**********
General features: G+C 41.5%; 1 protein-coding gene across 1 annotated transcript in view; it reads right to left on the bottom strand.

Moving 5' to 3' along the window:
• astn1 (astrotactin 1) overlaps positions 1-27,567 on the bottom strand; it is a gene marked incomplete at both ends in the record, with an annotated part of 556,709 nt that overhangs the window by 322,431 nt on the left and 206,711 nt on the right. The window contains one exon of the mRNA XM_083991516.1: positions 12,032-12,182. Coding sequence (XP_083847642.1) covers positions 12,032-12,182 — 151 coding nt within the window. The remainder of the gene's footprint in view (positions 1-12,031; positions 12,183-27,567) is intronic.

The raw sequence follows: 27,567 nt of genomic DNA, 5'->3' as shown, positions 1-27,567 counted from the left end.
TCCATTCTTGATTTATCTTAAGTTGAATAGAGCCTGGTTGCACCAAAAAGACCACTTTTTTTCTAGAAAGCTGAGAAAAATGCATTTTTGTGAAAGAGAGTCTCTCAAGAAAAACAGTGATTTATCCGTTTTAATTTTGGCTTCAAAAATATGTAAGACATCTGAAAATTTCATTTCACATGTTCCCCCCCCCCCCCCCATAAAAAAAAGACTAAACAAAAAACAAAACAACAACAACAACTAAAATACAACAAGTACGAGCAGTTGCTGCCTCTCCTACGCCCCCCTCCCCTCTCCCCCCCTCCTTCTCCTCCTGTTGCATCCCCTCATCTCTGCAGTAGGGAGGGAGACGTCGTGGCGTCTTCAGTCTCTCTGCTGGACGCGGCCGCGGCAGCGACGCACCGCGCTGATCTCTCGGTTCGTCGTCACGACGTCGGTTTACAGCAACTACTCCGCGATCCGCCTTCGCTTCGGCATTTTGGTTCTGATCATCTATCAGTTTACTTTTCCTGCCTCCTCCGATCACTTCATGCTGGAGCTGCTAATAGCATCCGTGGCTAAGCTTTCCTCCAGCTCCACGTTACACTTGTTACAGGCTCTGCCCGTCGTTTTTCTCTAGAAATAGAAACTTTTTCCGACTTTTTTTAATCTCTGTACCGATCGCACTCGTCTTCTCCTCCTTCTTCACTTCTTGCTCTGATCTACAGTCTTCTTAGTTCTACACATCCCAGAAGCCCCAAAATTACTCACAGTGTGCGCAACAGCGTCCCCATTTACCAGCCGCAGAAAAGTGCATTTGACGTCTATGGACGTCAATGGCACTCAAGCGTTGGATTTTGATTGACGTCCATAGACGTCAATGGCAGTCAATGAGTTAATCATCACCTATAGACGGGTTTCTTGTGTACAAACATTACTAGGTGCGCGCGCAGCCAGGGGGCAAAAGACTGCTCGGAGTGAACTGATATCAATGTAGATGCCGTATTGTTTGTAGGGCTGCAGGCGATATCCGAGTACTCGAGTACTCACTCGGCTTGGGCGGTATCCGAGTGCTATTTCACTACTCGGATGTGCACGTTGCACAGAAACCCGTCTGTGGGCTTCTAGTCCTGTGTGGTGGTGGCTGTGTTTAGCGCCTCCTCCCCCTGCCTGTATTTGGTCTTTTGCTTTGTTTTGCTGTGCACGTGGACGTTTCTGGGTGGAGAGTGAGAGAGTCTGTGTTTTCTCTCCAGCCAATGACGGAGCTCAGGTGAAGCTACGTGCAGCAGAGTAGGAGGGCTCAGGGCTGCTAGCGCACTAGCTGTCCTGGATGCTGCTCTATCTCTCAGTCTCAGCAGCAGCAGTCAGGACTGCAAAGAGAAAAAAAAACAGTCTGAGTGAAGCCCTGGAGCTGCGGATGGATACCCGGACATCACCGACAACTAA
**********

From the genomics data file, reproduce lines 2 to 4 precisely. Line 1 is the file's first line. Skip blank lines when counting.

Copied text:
Moving 5' to 3' along the window:
• astn1 (astrotactin 1) overlaps positions 1-27,567 on the bottom strand; it is a gene marked incomplete at both ends in the record, with an annotated part of 556,709 nt that overhangs the window by 322,431 nt on the left and 206,711 nt on the right. The window contains one exon of the mRNA XM_083991516.1: positions 12,032-12,182. Coding sequence (XP_083847642.1) covers positions 12,032-12,182 — 151 coding nt within the window. The remainder of the gene's footprint in view (positions 1-12,031; positions 12,183-27,567) is intronic.

The raw sequence follows: 27,567 nt of genomic DNA, 5'->3' as shown, positions 1-27,567 counted from the left end.